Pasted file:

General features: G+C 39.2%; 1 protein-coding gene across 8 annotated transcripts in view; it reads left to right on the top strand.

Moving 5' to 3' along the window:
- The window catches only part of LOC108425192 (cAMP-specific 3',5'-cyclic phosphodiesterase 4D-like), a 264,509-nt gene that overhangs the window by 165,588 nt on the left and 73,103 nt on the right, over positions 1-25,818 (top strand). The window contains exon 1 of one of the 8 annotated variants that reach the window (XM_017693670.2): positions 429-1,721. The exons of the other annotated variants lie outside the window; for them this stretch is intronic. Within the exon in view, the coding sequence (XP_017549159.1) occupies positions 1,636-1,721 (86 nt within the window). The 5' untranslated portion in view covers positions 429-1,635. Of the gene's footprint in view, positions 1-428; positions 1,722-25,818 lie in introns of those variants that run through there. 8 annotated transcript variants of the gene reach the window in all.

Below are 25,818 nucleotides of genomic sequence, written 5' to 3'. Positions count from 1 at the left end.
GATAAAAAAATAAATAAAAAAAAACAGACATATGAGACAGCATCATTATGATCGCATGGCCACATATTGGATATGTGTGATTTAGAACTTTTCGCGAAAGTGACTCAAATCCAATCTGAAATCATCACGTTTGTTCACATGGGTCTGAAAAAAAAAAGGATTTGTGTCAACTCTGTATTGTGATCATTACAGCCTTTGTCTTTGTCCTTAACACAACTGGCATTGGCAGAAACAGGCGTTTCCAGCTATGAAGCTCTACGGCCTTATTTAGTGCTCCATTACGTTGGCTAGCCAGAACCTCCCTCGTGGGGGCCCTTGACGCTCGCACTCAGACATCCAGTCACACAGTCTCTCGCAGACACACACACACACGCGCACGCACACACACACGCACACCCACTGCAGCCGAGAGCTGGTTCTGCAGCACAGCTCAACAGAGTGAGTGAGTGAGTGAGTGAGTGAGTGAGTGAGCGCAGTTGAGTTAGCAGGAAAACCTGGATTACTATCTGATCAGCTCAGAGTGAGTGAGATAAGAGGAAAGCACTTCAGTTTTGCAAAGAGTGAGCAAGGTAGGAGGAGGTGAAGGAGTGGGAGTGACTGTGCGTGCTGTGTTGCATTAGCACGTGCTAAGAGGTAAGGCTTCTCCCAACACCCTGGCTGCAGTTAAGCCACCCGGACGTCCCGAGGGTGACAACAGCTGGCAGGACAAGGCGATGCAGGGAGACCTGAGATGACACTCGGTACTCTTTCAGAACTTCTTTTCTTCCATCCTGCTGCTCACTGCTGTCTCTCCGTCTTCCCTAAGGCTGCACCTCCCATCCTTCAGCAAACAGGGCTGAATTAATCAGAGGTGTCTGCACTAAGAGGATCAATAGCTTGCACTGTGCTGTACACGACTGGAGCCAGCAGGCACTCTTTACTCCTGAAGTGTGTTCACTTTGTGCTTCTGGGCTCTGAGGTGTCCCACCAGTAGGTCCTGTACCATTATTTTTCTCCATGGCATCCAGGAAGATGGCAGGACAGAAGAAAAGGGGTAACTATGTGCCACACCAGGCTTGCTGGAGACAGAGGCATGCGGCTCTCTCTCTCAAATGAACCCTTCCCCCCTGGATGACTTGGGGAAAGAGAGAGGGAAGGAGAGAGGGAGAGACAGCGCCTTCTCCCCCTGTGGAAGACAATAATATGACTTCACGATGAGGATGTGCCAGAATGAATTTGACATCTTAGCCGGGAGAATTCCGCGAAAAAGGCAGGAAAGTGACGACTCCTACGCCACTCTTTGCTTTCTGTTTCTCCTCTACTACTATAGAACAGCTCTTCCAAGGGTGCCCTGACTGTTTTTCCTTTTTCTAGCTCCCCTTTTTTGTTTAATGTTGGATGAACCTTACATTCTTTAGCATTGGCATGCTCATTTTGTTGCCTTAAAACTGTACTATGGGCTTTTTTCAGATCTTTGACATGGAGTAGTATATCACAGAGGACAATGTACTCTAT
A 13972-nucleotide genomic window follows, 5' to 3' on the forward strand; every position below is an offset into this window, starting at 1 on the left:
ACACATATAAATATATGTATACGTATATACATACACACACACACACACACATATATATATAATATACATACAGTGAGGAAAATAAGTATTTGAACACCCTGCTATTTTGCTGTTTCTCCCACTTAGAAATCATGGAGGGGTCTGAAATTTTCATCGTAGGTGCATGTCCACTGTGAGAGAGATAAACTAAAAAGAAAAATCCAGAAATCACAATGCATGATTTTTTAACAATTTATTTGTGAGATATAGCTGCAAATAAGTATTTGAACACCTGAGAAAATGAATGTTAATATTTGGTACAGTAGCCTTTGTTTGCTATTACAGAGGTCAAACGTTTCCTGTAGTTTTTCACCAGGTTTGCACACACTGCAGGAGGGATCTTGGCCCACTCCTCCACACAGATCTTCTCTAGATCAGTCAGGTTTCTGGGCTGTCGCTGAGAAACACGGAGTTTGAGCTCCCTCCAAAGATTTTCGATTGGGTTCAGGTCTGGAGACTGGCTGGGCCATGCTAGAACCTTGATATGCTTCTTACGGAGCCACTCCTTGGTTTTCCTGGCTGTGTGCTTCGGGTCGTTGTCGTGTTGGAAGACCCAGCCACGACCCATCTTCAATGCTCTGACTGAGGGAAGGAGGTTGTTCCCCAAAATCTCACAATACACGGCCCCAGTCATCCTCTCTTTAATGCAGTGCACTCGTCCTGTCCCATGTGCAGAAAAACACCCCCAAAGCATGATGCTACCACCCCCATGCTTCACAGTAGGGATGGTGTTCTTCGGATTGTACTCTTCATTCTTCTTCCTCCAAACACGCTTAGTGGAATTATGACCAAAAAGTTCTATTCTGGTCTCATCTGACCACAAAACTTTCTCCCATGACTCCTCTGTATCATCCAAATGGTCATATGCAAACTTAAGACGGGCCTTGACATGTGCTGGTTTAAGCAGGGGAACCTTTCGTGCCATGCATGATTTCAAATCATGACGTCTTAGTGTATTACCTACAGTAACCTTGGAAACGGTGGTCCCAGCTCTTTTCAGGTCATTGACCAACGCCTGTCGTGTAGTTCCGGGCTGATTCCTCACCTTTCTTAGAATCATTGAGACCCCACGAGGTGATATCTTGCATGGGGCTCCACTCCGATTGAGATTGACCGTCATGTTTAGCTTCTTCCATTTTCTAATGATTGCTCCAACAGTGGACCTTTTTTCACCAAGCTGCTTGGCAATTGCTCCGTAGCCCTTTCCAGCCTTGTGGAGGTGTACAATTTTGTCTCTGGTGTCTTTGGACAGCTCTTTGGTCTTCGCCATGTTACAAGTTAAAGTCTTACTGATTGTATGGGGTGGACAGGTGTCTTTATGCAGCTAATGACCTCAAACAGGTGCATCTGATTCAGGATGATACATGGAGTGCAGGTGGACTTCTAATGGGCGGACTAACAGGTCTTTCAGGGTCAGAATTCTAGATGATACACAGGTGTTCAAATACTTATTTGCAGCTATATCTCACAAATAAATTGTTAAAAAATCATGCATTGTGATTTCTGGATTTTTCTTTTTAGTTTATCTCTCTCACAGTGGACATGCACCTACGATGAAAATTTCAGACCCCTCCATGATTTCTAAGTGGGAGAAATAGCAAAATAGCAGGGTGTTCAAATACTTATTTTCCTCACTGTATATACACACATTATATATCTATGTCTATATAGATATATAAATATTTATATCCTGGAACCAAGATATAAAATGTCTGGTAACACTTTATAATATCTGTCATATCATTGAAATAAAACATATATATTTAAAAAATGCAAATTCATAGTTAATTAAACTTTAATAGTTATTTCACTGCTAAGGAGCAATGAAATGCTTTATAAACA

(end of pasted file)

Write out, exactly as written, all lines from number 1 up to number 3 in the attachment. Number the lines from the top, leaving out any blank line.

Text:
General features: G+C 39.2%; 1 protein-coding gene across 8 annotated transcripts in view; it reads left to right on the top strand.

Moving 5' to 3' along the window:
- The window catches only part of LOC108425192 (cAMP-specific 3',5'-cyclic phosphodiesterase 4D-like), a 264,509-nt gene that overhangs the window by 165,588 nt on the left and 73,103 nt on the right, over positions 1-25,818 (top strand). The window contains exon 1 of one of the 8 annotated variants that reach the window (XM_017693670.2): positions 429-1,721. The exons of the other annotated variants lie outside the window; for them this stretch is intronic. Within the exon in view, the coding sequence (XP_017549159.1) occupies positions 1,636-1,721 (86 nt within the window). The 5' untranslated portion in view covers positions 429-1,635. Of the gene's footprint in view, positions 1-428; positions 1,722-25,818 lie in introns of those variants that run through there. 8 annotated transcript variants of the gene reach the window in all.